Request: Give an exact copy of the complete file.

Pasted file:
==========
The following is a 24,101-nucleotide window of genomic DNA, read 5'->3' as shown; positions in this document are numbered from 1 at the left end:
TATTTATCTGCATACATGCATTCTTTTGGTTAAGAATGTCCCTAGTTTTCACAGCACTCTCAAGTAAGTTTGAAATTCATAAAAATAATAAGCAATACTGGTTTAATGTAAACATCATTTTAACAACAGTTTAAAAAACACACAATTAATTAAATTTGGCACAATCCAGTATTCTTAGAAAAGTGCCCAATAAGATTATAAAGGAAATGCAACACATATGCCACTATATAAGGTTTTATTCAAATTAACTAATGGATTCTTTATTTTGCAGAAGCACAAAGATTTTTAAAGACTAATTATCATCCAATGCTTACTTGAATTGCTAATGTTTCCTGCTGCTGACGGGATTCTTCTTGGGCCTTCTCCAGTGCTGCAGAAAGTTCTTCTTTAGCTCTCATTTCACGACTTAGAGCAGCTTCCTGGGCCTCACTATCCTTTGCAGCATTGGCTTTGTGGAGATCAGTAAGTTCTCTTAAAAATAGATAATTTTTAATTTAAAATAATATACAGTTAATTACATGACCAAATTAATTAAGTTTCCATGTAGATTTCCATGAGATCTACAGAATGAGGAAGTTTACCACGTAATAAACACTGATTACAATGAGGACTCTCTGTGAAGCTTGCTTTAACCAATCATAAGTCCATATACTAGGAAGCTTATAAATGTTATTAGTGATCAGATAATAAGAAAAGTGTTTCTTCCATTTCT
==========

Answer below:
The following is a 24,101-nucleotide window of genomic DNA, read 5'->3' as shown; positions in this document are numbered from 1 at the left end:
TATTTATCTGCATACATGCATTCTTTTGGTTAAGAATGTCCCTAGTTTTCACAGCACTCTCAAGTAAGTTTGAAATTCATAAAAATAATAAGCAATACTGGTTTAATGTAAACATCATTTTAACAACAGTTTAAAAAACACACAATTAATTAAATTTGGCACAATCCAGTATTCTTAGAAAAGTGCCCAATAAGATTATAAAGGAAATGCAACACATATGCCACTATATAAGGTTTTATTCAAATTAACTAATGGATTCTTTATTTTGCAGAAGCACAAAGATTTTTAAAGACTAATTATCATCCAATGCTTACTTGAATTGCTAATGTTTCCTGCTGCTGACGGGATTCTTCTTGGGCCTTCTCCAGTGCTGCAGAAAGTTCTTCTTTAGCTCTCATTTCACGACTTAGAGCAGCTTCCTGGGCCTCACTATCCTTTGCAGCATTGGCTTTGTGGAGATCAGTAAGTTCTCTTAAAAATAGATAATTTTTAATTTAAAATAATATACAGTTAATTACATGACCAAATTAATTAAGTTTCCATGTAGATTTCCATGAGATCTACAGAATGAGGAAGTTTACCACGTAATAAACACTGATTACAATGAGGACTCTCTGTGAAGCTTGCTTTAACCAATCATAAGTCCATATACTAGGAAGCTTATAAATGTTATTAGTGATCAGATAATAAGAAAAGTGTTTCTTCCATTTCT